(Updated Nov 20. Don’t be misled by headlines. The legislation being proposed has HUGE gaps, and will not solve the problems of excessive influence of corporate and union donations in B.C. municipal elections. Many people should go on record saying the proposed changes are not enough.)
Big money in civic politics is driving the political agenda. We see this everyday in Vancouver.
The Province has announced that it will be looking at adopting the recent committee recommendations on ‘spending limits’ for the 2018 election. These are almost meaningless, as unlimited corporate and union donations will still be allowed, with no practical upper limit. Parties running a full slate in Vancouver would be able to spend $3 million each during the election in 2018. Further details are contained in the following news release:
Concerned citizens are encouraged to comment here by November 27, 2015 (email firstname.lastname@example.org). Spending by local political parties (“elector organizations”) should be capped. The recommendations on the table allow local parties to pool the donations for all candidates in order to circumvent meaningful spending limits. Even if a party decided to run a partial slate of 22 candidates in 2018, a ‘spending limit’ of $2.5 million would be allowed (that’s the same number of candidates run by Vision and the NPA). Local elections in BC need donation limits, a ban on corporate and union donations, and many other changes. A very high spending limit for large cities is completely inadequate.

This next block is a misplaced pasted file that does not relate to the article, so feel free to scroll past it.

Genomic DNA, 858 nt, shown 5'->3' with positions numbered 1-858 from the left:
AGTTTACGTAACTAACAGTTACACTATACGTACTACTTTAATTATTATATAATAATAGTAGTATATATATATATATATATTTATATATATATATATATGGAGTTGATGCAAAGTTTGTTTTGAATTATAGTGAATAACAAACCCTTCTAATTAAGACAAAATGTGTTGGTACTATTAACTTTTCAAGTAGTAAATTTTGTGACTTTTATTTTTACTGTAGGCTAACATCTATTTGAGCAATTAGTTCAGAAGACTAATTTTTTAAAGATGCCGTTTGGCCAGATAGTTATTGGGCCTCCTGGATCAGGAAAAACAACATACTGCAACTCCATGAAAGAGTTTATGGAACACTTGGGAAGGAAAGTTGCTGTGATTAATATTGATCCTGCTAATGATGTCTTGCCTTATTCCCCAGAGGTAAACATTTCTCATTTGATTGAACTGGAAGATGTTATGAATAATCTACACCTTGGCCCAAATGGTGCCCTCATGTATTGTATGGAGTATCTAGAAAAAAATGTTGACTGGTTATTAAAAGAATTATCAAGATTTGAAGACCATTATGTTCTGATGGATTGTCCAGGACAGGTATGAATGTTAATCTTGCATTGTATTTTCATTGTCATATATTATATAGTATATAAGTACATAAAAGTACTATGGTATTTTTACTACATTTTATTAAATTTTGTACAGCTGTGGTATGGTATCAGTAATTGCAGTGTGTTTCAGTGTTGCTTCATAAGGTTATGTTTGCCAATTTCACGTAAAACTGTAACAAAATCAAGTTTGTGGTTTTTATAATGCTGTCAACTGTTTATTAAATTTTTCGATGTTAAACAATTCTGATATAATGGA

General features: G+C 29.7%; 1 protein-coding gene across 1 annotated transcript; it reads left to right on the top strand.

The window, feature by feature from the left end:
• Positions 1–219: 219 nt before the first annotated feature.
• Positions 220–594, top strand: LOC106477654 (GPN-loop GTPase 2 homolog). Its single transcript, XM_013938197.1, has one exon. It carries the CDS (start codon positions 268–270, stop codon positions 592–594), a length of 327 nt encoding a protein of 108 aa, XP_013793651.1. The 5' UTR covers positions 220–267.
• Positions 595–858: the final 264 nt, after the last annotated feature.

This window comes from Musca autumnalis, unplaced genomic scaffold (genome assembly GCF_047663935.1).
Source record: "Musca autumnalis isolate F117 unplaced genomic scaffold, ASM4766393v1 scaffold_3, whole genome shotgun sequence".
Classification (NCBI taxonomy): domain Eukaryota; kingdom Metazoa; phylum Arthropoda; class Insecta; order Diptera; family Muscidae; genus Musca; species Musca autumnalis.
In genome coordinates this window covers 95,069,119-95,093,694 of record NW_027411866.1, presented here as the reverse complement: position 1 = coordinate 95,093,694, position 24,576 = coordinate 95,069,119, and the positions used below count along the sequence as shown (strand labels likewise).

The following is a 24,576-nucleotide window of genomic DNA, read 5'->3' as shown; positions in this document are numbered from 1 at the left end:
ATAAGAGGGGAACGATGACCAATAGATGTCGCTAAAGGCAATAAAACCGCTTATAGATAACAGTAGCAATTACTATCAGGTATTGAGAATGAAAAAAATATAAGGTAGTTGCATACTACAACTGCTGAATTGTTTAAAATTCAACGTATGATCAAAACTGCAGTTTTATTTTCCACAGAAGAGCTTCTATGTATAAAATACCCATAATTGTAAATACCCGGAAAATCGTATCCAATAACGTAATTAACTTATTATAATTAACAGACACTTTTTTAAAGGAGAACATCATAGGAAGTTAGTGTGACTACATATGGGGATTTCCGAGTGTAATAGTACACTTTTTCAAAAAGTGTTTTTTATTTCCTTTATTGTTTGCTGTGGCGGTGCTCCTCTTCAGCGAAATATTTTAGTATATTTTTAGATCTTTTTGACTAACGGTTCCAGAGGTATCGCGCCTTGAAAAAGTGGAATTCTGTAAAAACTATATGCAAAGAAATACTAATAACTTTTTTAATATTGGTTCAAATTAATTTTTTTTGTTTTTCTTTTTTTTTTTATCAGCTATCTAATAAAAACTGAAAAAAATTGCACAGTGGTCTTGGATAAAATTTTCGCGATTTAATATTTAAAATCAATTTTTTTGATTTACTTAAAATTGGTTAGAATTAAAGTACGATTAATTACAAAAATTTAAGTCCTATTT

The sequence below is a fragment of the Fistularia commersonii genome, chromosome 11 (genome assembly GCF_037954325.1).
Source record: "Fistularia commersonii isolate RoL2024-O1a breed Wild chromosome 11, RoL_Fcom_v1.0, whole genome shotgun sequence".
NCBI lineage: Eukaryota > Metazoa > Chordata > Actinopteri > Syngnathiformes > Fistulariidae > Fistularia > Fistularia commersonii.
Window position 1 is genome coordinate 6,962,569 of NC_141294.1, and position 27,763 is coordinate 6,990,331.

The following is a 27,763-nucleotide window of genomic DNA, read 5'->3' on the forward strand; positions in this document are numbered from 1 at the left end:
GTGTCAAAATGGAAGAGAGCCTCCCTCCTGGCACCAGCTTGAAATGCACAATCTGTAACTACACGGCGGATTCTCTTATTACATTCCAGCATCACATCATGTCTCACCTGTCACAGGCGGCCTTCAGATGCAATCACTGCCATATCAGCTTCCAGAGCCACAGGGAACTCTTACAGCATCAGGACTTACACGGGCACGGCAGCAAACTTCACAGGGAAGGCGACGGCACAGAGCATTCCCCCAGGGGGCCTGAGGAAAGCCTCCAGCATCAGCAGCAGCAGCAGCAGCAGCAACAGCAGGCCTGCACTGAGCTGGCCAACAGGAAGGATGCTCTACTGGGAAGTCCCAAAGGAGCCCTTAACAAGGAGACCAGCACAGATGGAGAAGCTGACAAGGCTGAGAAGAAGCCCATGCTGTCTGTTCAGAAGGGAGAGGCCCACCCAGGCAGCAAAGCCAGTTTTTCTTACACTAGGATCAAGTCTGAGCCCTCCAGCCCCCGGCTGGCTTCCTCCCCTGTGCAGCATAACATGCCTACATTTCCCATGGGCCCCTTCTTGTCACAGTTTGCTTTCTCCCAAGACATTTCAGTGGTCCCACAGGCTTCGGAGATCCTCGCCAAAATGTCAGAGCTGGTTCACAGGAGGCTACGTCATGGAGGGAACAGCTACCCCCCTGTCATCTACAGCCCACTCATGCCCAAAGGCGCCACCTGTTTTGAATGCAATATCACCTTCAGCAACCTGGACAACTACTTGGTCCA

For a backgrounder on how truly absurd the so-called ‘spending limits’ are, please see:
Third party advertisers would have a $150,000 ‘spending limit’ during a 28-day ‘election period’, and with no restrictions on donors.
Councillor Adriane Carr tried to introduce a motion that would limit spending and cap donations, but it was buried by Andrea Reimer. A number of good ideas were laid out clearly in the motion:
It’s also important to consider that the BC NDP and the BC Greens could both take a solid stand on introducing real finance reform in 2017 in the event there is a change in government. For this to happen, it’s critical to raise the profile of this issue now.
There are many signs that big money is driving the planning process in Vancouver. The spending restrictions for municipal elections in many other provinces and in other cities like Toronto are already much better than what is being proposed for BC. This is the Wild West. It’s time to change that.
Here is the draft text of the legislation: